I was going to write about the ineffable pleasure of vacuuming and cleaning our laundry room. I was going to extol the pleasures of reorganizing the sheets & consigning the ripped, torn and stained ones to the rag pile.
I was going to wax poetic about the satisfaction of gathering decades of discarded, lost & forgotten baseball caps (also dust covered) each one recalling some past event or place - a fish store in Duxbury where I bought scallops when I was married, but have not seen since; a Julie Taymor puppet production; a now bankrupt soybean seed production company in Nicaragua - and putting them all in one place, in one shopping bag from Bruxelles (courtesy of my mother, surely) and labeling it, Random Baseball Caps for Whoever Wants One.
If you ever need a random baseball cap, you can go directly to my laundry room and know that you will find one there.
I was going to spend some quality time examining why we (we, as in, all of us who inhabit older houses, anywhere) have plinths, moldings, edges, cornices and indented panels – all surfaces designed to collect dust, to accumulate dust, to hold dust close to themselves and hoard dust. I have just answered my question.
And then I come along with the crevice tool on my vacuum and drag it along the top of the floor molding, and circumnavigate the indented panels, sucking up dust as I go.
I was going to discuss all the variations on lint: every article of clothing, every sheet, towel and cushion in this house is represented in the lint build-up in this room. Years ago I noticed that in the course of cleaning out the lint tray on my dryer, that is, taking the tray out of its slot and removing the accumulated lint and putting it in the trash, motes and specks of lint flew away. And I knew perfectly well that the lint that flew away was going to settle on some molding or plinth, settle there and stay there until I came along with my vacuum or dustrag.
So I became methodical about removing the lint from the lint tray. No longer did I cavalierly pull it off in a sloppy sheet and carry it the 4 feet to the trash bin. No, I carefully transported the whole lint tray to the top of the trash bin and slowly peeled away the lint directly into the trash bin, hoping in that way to minimize the escaped lint particles.
I was going to express the inexpressible delight of gathering all the clothespins in one place, and then clipping them in a neat row to the retractable clothesline.
A retractable clothesline is such a wonderful thing that I wonder we don’t have one in every room.
But then I came upstairs and saw the carton the UPS man had just left on the front porch containing 25 copies of Absent a Miracle. I sank into terrible gloom and despond. There it is, chicken and all. It is too long & too fat. 482 pages is too much in this world. I cut the original manuscript by more than a third, until I thought I could not pare it down by one more word. I took out whole scenes involving Hubert van Toots and his demented mother, fond as I was of her. I excised crank callers to the Dream Radio Show. I killed off several of Waldo’s relatives.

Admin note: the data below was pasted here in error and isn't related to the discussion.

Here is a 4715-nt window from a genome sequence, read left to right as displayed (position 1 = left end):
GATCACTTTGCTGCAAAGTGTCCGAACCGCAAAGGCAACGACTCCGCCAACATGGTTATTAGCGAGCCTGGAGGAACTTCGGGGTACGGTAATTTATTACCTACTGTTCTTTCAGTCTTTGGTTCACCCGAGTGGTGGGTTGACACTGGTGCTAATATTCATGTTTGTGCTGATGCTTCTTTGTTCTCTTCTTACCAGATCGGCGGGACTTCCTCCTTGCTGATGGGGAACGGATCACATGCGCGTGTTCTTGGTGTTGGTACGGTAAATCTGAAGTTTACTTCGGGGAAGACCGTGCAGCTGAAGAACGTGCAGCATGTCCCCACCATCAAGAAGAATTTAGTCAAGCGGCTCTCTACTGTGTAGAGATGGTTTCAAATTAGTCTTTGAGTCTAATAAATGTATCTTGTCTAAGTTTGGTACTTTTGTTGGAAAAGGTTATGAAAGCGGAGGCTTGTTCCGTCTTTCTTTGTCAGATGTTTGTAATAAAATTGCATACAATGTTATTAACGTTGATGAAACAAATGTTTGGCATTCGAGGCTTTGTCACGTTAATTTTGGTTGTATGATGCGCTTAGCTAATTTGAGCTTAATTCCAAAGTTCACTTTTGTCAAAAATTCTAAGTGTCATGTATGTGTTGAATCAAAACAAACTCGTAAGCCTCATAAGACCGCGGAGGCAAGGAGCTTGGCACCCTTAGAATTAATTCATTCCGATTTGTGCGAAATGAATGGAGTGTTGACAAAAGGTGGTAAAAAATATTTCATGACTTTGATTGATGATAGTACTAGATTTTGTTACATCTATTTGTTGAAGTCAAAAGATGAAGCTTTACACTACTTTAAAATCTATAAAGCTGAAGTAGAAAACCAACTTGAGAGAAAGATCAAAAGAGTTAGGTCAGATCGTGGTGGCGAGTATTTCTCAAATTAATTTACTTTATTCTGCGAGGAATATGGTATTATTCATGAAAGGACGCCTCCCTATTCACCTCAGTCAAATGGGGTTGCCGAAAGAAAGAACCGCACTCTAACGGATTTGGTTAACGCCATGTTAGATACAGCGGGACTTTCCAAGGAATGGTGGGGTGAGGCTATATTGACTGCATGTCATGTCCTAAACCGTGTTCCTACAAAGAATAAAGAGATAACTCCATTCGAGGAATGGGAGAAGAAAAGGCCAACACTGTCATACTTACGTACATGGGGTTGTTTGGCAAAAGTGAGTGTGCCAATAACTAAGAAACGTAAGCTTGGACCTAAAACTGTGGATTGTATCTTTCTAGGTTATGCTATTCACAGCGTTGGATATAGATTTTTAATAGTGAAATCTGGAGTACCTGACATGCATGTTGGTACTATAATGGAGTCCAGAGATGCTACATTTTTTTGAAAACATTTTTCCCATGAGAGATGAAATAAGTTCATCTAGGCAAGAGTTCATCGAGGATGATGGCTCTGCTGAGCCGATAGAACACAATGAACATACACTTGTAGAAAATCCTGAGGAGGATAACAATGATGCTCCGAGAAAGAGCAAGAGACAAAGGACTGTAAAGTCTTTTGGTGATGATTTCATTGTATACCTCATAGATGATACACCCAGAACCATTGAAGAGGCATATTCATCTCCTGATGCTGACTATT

It still looks too long. I suggested months ago that they make the print smaller, but they did not.
Then there is the use of the word ‘pooch’ on the front flap. The narrator, Alice Fairweather, never once refers to her dogs or any others dogs as pooches. She never would, and neither would I. It’s not that I think there is anything wrong with the word ‘pooch’, it’s just that I don’t use it, but there it is on the front flap, taunting me.
As for the back flap, it says very plainly: This is her first novel. But on the page in the front listing previous works, Expecting, my (ahem) first novel, is at the top of the list. How did this happen? Will anybody besides me notice? Perhaps it was determined that Expecting is not a novel. I thought it was a novel at the time, even though it resembled in many ways my own pregnancy. But my grandmother’s name was not Esmerelda and she never ran off to a tropical island with a lover, so it has to be a novel.
I won’t even get into the author photograph and all the ways it disturbs me.
Why exactly this despair? Before the book became this physical reality I could pretend that many things could happen, specifically, that it would be reviewed in the Times and I would not have to crawl into the woodchuck hole. But now it is a physical reality taking up floor space in the front hall, and I have no idea if the Times or anyone else will review it or if anyone will finish it. Or like it.
And on top of everything, it seems just a little unfair that there is a chicken on the cover of the book but we still have no chickens. We can’t get chickens because we don’t have a chicken house and we can’t built a chicken house until we build a honey house, and the absence of a honey house is getting to be a desperate situation, because this house is full of apicultural stuff. The extractor is in the kitchen. The shelves downstairs are weighed down with 50 cases of hexagonal glass honey jars. On top of C through M of the Encyclopedia Britannica are sheets of wax foundation wrapped in newspaper. There are hive tools atop the bedroom dresser. Supers are stacked in the pantry and the dining room. Four years worth of Bee Culture are under our bed.
If you’ve read this far you really are a brave soul and deserve better than a self-piteous screed. A thought? Go out and buy a copy of Absent a Miracle. Tell your friends it’s not as long as it looks (large print).